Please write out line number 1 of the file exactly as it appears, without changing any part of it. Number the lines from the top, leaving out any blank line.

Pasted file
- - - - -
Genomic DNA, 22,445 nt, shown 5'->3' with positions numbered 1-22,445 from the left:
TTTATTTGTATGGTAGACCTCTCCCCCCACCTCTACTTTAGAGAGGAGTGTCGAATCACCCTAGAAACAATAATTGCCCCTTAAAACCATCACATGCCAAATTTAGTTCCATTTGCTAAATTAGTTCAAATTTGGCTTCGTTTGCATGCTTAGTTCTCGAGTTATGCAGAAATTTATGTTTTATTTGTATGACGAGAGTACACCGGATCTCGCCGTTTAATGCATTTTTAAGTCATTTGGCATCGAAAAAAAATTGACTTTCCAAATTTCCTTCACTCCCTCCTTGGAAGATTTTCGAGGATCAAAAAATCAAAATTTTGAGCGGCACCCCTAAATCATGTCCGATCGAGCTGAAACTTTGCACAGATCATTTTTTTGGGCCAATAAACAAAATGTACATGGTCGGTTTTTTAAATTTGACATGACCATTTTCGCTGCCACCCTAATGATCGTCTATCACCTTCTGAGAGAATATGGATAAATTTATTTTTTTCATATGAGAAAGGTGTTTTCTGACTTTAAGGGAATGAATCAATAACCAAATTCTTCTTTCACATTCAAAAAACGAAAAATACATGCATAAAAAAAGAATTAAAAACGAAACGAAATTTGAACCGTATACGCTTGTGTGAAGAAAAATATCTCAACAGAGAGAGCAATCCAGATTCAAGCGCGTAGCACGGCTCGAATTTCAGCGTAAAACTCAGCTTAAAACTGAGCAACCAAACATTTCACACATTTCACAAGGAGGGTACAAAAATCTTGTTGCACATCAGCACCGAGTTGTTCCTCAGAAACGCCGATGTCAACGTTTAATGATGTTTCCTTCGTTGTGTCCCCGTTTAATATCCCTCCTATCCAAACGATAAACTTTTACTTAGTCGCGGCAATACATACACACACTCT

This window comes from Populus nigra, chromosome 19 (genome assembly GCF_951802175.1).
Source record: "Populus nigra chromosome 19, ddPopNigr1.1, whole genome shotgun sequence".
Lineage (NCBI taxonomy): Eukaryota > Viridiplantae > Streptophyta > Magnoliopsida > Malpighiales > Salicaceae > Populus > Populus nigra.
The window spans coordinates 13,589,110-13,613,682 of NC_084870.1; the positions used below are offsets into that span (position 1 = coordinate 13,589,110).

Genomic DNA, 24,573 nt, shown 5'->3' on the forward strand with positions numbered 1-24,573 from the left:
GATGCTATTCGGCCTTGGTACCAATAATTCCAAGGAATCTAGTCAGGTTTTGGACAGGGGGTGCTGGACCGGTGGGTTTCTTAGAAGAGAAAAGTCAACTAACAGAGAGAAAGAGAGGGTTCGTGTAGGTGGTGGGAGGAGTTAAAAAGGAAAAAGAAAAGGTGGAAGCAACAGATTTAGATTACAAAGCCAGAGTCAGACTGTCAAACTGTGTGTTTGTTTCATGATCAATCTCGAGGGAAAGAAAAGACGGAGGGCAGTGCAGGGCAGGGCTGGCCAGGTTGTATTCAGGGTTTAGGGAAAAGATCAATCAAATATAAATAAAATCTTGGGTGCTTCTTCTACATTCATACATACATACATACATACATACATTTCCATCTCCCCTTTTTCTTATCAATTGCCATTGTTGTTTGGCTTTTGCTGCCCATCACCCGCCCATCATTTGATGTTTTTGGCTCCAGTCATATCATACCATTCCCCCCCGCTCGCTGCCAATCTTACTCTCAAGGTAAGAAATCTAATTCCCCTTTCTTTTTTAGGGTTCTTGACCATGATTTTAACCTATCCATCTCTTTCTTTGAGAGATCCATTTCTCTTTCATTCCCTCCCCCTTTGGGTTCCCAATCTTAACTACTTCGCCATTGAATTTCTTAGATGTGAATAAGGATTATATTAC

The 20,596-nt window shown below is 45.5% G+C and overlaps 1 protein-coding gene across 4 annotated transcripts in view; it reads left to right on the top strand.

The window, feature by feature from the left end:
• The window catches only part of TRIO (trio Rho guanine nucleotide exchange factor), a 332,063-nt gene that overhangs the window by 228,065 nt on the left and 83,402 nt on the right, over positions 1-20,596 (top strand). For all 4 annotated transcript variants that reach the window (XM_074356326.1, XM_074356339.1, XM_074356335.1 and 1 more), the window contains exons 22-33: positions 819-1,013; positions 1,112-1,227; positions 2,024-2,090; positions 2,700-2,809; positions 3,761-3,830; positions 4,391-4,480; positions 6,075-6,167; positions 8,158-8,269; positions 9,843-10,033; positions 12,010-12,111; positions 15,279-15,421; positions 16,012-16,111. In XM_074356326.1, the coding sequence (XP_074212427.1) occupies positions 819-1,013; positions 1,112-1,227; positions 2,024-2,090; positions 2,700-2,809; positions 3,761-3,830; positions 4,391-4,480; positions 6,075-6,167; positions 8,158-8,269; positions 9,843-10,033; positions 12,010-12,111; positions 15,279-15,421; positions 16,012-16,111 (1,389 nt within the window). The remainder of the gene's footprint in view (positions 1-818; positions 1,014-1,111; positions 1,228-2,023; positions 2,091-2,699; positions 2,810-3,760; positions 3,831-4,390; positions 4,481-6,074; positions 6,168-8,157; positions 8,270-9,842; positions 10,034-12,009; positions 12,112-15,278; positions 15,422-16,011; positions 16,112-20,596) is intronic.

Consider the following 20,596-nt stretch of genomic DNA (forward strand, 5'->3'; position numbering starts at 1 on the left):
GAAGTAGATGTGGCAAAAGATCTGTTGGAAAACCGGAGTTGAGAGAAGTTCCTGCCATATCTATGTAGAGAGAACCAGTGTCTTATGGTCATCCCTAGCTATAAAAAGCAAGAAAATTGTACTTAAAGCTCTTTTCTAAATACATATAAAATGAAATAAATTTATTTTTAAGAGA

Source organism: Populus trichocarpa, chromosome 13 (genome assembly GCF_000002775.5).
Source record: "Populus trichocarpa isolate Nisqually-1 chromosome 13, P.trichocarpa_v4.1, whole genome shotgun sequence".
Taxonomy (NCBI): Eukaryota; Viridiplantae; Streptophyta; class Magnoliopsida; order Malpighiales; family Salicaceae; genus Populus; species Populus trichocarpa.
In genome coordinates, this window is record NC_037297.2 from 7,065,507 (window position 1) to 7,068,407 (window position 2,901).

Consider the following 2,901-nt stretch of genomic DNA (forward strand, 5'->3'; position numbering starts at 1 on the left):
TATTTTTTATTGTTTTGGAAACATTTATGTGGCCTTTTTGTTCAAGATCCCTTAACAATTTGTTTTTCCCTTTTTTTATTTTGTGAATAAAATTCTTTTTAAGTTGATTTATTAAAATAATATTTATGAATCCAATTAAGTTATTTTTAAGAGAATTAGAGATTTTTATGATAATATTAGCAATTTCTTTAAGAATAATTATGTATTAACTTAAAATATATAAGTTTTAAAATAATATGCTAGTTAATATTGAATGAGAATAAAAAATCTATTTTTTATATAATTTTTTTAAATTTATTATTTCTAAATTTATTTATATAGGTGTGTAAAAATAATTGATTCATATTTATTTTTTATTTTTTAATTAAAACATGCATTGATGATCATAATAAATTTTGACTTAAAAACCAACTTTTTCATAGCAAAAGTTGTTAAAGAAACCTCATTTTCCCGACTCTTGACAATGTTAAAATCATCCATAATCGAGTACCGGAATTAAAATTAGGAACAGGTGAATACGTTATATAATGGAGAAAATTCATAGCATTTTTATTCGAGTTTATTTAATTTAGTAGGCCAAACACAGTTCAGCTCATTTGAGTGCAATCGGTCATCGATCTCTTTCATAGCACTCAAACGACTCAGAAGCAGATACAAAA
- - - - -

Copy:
Genomic DNA, 22,445 nt, shown 5'->3' with positions numbered 1-22,445 from the left: